this subsection.” and i quote — “it shall not be in order in the senate or the house of representatives to consider any bill, resolution, amendment, or conference report that would repeal or otherwise change this subsection.” this is not legislation. it’s not law. this is a rule change. it’s a pretty big deal. we will be passing a new law and at the same time creating a senate rule that makes it out of order to amend or even repeal the law. i’m not even sure that it’s constitutional, but if it is, it most certainly is a senate

rule. i don’t see why the majority party wouldn’t put this in every bill. if you like your law, you most certainly would want it to have force for future senates. i mean, we want to bind future congresses. this goes to the fundamental purpose of senate rules: to prevent a tyrannical majority from trampling the rights of the minority or of future co congresses. mr. president, therefore, i would like to propound a parliamentary inquiry to the chair. does section 3403 of this

bill propose amendments to the standing rules of the standing rules of the senate? and further parliamentary inquiry. does the inclusion of these proposed amendments to the senate rules mean that the bill requires two-thirds present and voting to invoke cloture?

7:38 PM
THE PRESIDING OFFICER
the section of the proposed legislation addressed by the senator is not — does not amend the standing rules. the standing rules of the senate.

DEMINT
okay. mr. president –

THE PRESIDING OFFICER
and, therefore, its inclusion does not affect the number of votes required to invoke cloture.

DEMINT
mr. president, is the chair aware of any precedent where the senate created a new law and in doing so created a new rule — and i’m quoting from our bill — “it shall not be in order in the senate or the house of representatives to consider any bill, resolution, amendment or conference report that would repeal or otherwise change the law.” is the chair aware that we have ever put this type of binding legislation on future congresses in a bill?

7:39 PM
THE PRESIDING OFFICER
it is quite common to do that.

DEMINT
i would ask the chair to get those references, if the parliamentarian would, to us. mr. president, another parliamentary inquiry. if this new law will operate as a senate rule, making it out of order for senators to propose amendments to repeal or amend it it — i’ve been in congress 11 years. i have not ever heard of an amendment being called out of order because it changes something that was done before. you know, how is that different from the types of senate rule making for which our predecessors in their wisdom provided a two-thirds cloture vote?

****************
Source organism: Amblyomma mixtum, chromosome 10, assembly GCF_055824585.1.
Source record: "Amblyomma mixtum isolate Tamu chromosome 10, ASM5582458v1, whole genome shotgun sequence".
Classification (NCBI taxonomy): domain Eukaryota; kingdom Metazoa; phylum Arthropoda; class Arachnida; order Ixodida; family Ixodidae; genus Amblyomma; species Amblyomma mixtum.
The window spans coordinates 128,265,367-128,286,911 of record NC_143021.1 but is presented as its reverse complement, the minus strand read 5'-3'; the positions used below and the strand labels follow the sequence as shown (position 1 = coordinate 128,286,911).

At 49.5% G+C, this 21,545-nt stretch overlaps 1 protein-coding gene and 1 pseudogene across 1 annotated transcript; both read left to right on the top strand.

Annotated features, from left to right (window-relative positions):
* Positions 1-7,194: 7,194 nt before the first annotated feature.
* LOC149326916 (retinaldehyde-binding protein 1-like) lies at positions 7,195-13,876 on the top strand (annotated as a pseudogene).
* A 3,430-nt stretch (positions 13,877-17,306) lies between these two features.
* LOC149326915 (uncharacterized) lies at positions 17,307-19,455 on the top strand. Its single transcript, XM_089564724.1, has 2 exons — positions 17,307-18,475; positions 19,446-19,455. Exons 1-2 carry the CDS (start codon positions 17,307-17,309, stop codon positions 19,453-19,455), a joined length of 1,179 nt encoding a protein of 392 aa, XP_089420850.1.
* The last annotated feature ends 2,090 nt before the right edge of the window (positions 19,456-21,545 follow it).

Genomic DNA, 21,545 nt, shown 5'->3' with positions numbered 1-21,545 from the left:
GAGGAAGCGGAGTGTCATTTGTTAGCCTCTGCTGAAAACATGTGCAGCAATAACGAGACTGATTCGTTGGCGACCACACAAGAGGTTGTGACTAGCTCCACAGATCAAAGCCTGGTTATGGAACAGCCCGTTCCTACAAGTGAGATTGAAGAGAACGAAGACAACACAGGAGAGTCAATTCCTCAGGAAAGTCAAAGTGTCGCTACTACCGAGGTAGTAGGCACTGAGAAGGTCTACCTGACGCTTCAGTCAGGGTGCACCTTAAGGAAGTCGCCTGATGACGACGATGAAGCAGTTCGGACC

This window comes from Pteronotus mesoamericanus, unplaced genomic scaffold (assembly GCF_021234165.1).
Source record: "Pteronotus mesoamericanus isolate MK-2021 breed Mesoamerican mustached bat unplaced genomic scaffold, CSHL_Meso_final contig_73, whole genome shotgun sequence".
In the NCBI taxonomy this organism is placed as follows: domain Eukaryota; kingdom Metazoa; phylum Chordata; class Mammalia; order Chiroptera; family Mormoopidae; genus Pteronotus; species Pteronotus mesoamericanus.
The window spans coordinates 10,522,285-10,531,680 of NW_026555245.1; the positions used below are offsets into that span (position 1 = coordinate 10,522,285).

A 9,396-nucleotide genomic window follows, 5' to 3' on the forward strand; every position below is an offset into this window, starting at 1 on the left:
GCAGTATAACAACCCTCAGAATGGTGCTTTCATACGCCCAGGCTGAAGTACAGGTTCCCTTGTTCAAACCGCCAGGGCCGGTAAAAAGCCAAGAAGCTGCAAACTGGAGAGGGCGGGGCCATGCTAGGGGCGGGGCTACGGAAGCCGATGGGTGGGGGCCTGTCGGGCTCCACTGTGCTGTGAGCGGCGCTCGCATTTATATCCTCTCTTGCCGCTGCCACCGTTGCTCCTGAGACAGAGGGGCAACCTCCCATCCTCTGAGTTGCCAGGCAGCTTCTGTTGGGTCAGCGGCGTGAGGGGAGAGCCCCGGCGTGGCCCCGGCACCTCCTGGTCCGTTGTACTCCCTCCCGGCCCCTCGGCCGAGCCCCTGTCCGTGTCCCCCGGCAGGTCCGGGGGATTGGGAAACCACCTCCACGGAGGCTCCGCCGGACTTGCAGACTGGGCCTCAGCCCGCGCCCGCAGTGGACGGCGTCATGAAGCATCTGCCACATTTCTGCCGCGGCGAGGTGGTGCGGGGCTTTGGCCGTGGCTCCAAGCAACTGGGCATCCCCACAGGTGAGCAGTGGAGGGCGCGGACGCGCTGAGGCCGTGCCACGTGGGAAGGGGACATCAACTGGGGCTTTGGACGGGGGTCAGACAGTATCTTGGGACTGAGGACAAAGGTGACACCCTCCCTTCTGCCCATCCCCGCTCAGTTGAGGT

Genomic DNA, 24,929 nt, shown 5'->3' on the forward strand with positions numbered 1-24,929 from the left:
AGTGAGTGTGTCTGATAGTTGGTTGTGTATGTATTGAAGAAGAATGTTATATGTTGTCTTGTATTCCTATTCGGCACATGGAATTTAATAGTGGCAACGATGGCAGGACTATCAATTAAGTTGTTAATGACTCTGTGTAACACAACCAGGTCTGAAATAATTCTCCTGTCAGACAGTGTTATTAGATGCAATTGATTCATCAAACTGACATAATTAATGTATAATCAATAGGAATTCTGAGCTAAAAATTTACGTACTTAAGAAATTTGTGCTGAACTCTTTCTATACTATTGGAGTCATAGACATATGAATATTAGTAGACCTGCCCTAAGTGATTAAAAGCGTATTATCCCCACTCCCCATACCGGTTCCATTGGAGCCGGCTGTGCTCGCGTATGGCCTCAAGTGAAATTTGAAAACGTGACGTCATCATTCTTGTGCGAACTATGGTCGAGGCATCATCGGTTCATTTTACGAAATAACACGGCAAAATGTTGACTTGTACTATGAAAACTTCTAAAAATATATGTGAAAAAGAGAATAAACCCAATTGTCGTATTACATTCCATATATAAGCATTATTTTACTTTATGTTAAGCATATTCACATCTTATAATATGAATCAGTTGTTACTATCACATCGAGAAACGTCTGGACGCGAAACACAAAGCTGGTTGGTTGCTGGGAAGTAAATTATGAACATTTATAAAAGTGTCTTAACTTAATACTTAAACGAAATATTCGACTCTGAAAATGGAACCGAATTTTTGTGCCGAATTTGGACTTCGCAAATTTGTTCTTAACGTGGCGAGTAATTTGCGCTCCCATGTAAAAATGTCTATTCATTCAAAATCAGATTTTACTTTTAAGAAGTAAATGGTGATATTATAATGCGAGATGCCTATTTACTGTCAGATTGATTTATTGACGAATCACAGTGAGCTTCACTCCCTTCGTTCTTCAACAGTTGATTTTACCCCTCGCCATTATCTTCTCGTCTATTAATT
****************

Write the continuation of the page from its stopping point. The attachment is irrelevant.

this seems to be a redefinition of words in my mind. mr. president, it’s clear that the parliamentarian is — is going to redefine words, as i’m afraid he has done as part of this process before, but this is truly historic, that we have included rules changes in legislation. we have included rules changes in this legislation yet we’re ignoring a rule that requires a two-thirds cloture vote to pass it. i believe that

it’s unconstitutional. it subverts the principles that — i believe it subverts the principles that we’ve operated under and it’s very obvious to everyone that it does change a rule. mr. president, it’s clear that our rules mean nothing if we can redefine the words that we use in them. and i yield the floor.

7:40 PM
THE PRESIDING OFFICER
the chair will note that it is quite common to include provisions affecting senate procedure in legislation.

7:41 PM
DEMINT
is there a difference between senate procedures and rules?

THE PRESIDING OFFICER
yes.

DEMINT
and so the language you see in this bill that specifically refers to a change in a rule is not a rule change, it’s a procedure change?

THE PRESIDING OFFICER
that is correct.

DEMINT
then i guess our rules mean nothing, do they, if they can re define them. thank you. and i do yield back.

THE PRESIDING OFFICER
the senate stands adjourned until 7:00 a.m. tomorrow.